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Elizabeth May made it clear that there was little she could say about the situation facing the party, and has largely kept silent during ongoing internal conflicts.

CHAD HIPOLITO/GM

Green Party Leader Annamie Paul will not face a non-confidence vote this week that could have led to her being ousted from her role as a federal election looms.

The party’s 13-member governing party had been scheduled to make their vote on Tuesday; however, former leadership contender Dimitri Lascaris said it is his understanding that the vote will no longer happen, although he was not prepared to comment on why.

Had three quarters of the federal council voted against Ms. Paul, she would have been subject to a vote by party members at a general meeting in August.

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Ms. Paul is scheduled to hold a news conference in Toronto on Monday.

Non-confidence vote against Annamie Paul cancelled by Green party execs, sources say

Meanwhile, former Green Party Leader Elizabeth May said in an interview with The Globe and Mail on Sunday that she is avoiding comment on the turmoil facing the party she led for 13 years because Ms. Paul has asked her not to talk to media about the issue.

“I stepped down because it was time for new leadership. I was over the moon when Annamie Paul was elected as leader,” Ms. May said. “I am respecting my leader’s wishes by not making any comment.”

Ms. May made it clear on Sunday that there was little she could say about the situation facing the party, and has largely kept silent during ongoing internal conflicts. She has lately been in British Columbia recovering from knee surgery.

Ms. May declined comment on her views on Ms. Paul’s request that she not talk to the media, detailed aspects of the party’s troubles, and whether she continues to be as supportive of Ms. Paul.

In a written “Good Sunday Morning” message to her constituents, Ms. May elaborated on the situation facing the Greens.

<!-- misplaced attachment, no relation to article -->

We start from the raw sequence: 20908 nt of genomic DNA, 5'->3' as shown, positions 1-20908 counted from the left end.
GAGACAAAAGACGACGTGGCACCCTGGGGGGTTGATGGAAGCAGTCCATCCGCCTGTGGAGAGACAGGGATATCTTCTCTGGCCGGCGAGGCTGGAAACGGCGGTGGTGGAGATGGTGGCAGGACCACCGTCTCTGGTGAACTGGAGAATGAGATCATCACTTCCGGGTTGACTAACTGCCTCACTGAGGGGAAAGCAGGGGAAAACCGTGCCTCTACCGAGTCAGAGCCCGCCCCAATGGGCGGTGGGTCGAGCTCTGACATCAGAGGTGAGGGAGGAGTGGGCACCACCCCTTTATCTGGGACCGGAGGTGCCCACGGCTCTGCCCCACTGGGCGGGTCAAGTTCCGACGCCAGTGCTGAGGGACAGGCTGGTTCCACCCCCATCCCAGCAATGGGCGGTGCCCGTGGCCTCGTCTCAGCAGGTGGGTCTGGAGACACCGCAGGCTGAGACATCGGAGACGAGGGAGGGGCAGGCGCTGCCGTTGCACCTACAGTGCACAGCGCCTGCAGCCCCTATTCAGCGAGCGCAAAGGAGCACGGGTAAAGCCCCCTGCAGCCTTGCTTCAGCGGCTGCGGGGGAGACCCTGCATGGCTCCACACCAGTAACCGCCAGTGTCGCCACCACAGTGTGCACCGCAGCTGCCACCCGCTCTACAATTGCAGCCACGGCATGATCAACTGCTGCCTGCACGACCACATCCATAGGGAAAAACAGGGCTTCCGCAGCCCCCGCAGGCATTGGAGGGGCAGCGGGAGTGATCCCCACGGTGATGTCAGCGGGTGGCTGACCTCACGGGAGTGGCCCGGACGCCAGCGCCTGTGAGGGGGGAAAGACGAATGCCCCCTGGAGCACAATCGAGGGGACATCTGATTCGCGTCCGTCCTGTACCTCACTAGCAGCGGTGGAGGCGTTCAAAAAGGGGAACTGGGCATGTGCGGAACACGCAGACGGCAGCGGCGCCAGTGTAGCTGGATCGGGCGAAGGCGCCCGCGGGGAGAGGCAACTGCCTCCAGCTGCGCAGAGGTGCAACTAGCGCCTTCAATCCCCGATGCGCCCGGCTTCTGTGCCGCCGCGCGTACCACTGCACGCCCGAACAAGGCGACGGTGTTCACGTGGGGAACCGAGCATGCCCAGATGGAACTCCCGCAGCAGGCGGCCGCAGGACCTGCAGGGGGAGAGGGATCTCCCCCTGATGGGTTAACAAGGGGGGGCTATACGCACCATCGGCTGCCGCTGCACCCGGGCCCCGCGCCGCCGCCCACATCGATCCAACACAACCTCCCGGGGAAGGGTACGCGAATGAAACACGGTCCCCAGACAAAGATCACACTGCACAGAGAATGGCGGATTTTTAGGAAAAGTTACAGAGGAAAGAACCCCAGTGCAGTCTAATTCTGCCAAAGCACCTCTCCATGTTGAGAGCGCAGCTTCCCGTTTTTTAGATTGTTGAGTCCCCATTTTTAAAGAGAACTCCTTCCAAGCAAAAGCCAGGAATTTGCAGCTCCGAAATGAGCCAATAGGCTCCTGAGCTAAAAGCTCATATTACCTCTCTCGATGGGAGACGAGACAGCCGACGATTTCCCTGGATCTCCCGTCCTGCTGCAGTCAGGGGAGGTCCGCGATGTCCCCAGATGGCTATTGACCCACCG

“Just when Greens are needed more than ever to call for the kind of ‘all hands on deck’ the climate emergency requires, we are sidelined by internal debate and in-fighting,” Ms. May wrote.

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“The leader has asked both of us MPs not to speak publicly about internal party matters,” she said, referring to both herself and Paul Manly, the Green MP for Nanaimo-Ladysmith.

The Green Party’s internal tensions boiled over in June following the defection of Fredericton MP Jenica Atwin from the Greens to the Liberals.

In a recent virtual town hall, party president Liana Canton Cusmano told Green Party supporters that Ms. Paul failed to meet her “obligations” as leader, which caused Ms. Atwin’s defection. At the time, Ms. Paul dismissed the move against her as the work of a “rump group” of a few councillors, including the president, whose terms are expiring soon.

There have also been reports that Green Party executives have moved towards suspending Ms. Paul’s membership in her own party.

Ms. May said that the grassroots have considerable influence on party operations.

”As a party, we have a very strong commitment to grassroots governance and the highest authority in the party is not the leader, it’s the membership,” she said.

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“So if things go poorly you’re going to be blamed even though you don’t have any power or authority from the beginning.”

Mr. Lascaris said the membership of the Green Party are not being well served by the lack of information from the Green Party Fund and the leader’s office.

According to the party’s website, the Fund is the “execution and implementation body” for financial and legal matters on the federal council’s behalf.

“We’re not going to solve this problem with such a terrible lack of information being provided to members,” Mr. Lascaris said in an interview.

“This confusion is not conducive to a motivated, unified membership, which is precisely what we need to have at this time as we’re entering a federal election.”

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